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How the plan was developed

The Plan was developed by fully considering the views of local people.

An extensive public engagement exercise took place between October and early December 2019. Following the announcement of the 2019 General Election, this engagement continued but had to be scaled back to adhere to pre-election rules. Nevertheless, we provided a variety of ways for people to take part from an interactive website, surveys, toolkits that people could use to run their own sessions, focus groups, and a range of events. 3,200 people took part in the residents' survey. The Council's new engagement website received over 3,100 visits with people making more than 600 contributions with their views, or the views of the organisations and groups that they represent, on the Council's proposed plans. In addition, we have engaged with over 175 representatives of community and interest groups, representing people from all ages and from across the borough, including local community action groups, business groups, voluntary groups, schools, carers, trade unions, equality groups and so on.

We have also built on the feedback that local people have already provided through ongoing customer feedback, the recent Place Plan consultation, the Adult Social Care survey and consultations on specific topics such as homelessness and supporting carers. We will continue to engage with people and shape our plans through forthcoming engagement on the Council's approach to areas such as commissioning, the provision of community transport and developing a new industrial strategy.

In addition to this feedback we also considered:

  • The needs of our communities: We have analysed data such as our Joint Strategic Needs Assessment to identify the specific needs of our communities. This is vitally important as the needs of our communities vary across the borough and we need to focus on issues in a locally sensitive way.
  • Political priorities: Elected Councillors as the representatives of their communities have influenced this document and voted on it at our Full Council meeting in February 2020. They will continue to play a key role in developing action plans and policies that support this plan. They will also play a key role to hold the organisation to account against its key commitments.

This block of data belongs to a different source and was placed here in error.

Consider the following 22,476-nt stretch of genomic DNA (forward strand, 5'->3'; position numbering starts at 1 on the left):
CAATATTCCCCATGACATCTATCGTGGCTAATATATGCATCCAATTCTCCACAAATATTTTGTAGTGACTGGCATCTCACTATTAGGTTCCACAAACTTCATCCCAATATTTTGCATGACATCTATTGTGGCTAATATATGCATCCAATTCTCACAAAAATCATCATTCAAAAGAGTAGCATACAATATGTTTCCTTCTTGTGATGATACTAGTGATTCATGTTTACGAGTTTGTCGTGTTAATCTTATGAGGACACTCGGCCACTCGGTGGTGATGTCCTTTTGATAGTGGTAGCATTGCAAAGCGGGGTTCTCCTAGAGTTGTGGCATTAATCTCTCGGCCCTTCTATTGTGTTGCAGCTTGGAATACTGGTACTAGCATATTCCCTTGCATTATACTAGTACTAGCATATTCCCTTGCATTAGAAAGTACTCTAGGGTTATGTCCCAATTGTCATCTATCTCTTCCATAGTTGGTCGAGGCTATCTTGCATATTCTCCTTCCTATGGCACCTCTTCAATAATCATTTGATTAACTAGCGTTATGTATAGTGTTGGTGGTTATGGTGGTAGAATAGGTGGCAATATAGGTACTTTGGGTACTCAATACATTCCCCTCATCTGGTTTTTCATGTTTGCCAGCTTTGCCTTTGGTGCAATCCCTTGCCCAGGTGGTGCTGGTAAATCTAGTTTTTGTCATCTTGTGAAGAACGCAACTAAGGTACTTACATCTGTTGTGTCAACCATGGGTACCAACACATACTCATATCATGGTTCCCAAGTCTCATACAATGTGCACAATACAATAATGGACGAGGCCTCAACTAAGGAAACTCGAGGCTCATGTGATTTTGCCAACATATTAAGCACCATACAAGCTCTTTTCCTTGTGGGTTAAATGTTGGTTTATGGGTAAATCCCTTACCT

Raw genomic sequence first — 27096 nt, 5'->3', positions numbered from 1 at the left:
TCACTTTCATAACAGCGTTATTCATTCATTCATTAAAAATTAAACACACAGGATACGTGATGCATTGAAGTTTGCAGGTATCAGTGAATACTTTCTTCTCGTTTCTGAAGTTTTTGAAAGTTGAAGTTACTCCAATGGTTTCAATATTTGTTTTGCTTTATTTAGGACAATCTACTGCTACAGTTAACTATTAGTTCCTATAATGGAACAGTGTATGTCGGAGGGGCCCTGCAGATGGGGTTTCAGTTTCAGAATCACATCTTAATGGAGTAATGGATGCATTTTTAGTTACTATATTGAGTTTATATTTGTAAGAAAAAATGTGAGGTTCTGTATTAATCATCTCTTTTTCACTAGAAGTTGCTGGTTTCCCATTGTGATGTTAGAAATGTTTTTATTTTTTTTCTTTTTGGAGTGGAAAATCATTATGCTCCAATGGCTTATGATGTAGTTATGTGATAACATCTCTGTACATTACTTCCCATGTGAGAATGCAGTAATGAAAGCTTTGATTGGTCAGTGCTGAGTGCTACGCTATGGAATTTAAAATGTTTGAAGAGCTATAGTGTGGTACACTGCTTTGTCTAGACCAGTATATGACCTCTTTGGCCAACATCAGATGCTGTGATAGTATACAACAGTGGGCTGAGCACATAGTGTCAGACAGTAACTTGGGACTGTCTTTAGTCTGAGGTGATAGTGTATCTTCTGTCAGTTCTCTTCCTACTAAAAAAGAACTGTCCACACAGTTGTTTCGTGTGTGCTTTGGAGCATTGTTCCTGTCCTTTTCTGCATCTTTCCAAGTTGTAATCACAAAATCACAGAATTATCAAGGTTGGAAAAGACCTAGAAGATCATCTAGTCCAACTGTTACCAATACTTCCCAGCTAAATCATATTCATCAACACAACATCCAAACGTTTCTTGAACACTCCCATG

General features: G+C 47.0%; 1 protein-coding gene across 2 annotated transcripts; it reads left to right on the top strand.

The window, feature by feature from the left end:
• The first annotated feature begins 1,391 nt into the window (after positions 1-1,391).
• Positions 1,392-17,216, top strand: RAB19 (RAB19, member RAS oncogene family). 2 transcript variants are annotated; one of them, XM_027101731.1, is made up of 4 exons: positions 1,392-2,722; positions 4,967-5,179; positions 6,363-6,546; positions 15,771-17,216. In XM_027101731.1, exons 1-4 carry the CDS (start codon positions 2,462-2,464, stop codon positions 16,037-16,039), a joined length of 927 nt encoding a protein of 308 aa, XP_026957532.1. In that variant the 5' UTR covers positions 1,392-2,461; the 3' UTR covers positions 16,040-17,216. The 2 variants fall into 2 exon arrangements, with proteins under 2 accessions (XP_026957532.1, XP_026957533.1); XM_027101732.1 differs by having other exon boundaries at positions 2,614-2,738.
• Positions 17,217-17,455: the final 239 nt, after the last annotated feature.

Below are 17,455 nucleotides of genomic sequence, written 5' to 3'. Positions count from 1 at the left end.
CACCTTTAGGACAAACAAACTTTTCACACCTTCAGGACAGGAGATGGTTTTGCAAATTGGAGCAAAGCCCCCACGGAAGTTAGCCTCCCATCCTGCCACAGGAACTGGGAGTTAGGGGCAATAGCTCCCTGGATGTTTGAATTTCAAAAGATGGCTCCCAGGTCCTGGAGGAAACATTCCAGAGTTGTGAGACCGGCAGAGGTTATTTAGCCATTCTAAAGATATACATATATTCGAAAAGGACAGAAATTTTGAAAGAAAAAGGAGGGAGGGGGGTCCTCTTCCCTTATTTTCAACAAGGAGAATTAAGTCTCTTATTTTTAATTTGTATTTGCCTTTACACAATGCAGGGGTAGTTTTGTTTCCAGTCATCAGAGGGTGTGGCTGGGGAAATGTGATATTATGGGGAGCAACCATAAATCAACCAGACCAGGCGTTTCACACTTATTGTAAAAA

• Areas for improvement: We monitor our performance very closely to ensure we are on track and making improvements. If we are not performing at a high enough level we take action to achieve our objectives. Our priorities and associated actions therefore reflect a number of areas where we think there is room for improvement.
  • The views of our partners: Almost no Council services could be effectively delivered without the input and involvement of our local partners. These include key organisations in the public sector such as the NHS, Police, Fire and Rescue Service, Housing Associations, Jobcentre Plus etc. It also includes voluntary sector organisations that play a vital role in delivering services and supporting local communities. Businesses are also a key partner that deliver local employment and underpin successful communities. Our shared priorities are reflected in this document.
  • The resources we have available: This Plan was developed alongside the budget plan. Given the success of the previous four year plan covering the period 2016-2020, and the increased certainty it gave to Council services and residents, the Council's intention was to set a four year Budget linked to the Council Plan. Considerable progress has been made but it has been constrained by the one year funding announcement and lack of clarity over the financial position in future years. Overall the funding gap for this period is estimated to be around £91 million, however after savings proposals and locally generated income we forecast a remaining gap of between £22 million and £31 million for the final three years of this Council Plan, depending on national funding. The budget for 2020-21 and indicative budget plans for 2021-24 have carefully considered the impact of any decisions on the six priorities to avoid any detrimental impact and ensure resources are in place to deliver. All the Council's budgets have now been mapped against the priorities to provide a transparent view of the budgets available. The budget report, which can be found on the Council's website, includes further details along with specific savings and investment proposals.
  • The priorities of neighbouring councils: The plan recognises that a number of issues we want to address extend across local authority boundaries. For example, for many years our strategy for economic growth has been coordinated across Cheshire and Warrington alongside our Local Enterprise Partnership. The Mersey Dee Alliance extends that co-ordination into North Wales and the Liverpool City Region. We have also begun to coordinate our approach to health and social care, families and individuals with multiple needs, and community safety across Cheshire and Warrington. The Council and its partners are looking to take on more responsibilities from central Government at this level both to drive further economic growth and to support effective public services.
  • National objectives: We have considered the priorities and resources of national Government and our legal responsibilities, and will maintain a close eye on any emerging priorities and future responsibilities devolved from central Government.
  • Good practice: Finally, we have considered good practice from other councils as well as from across the public and private sector.

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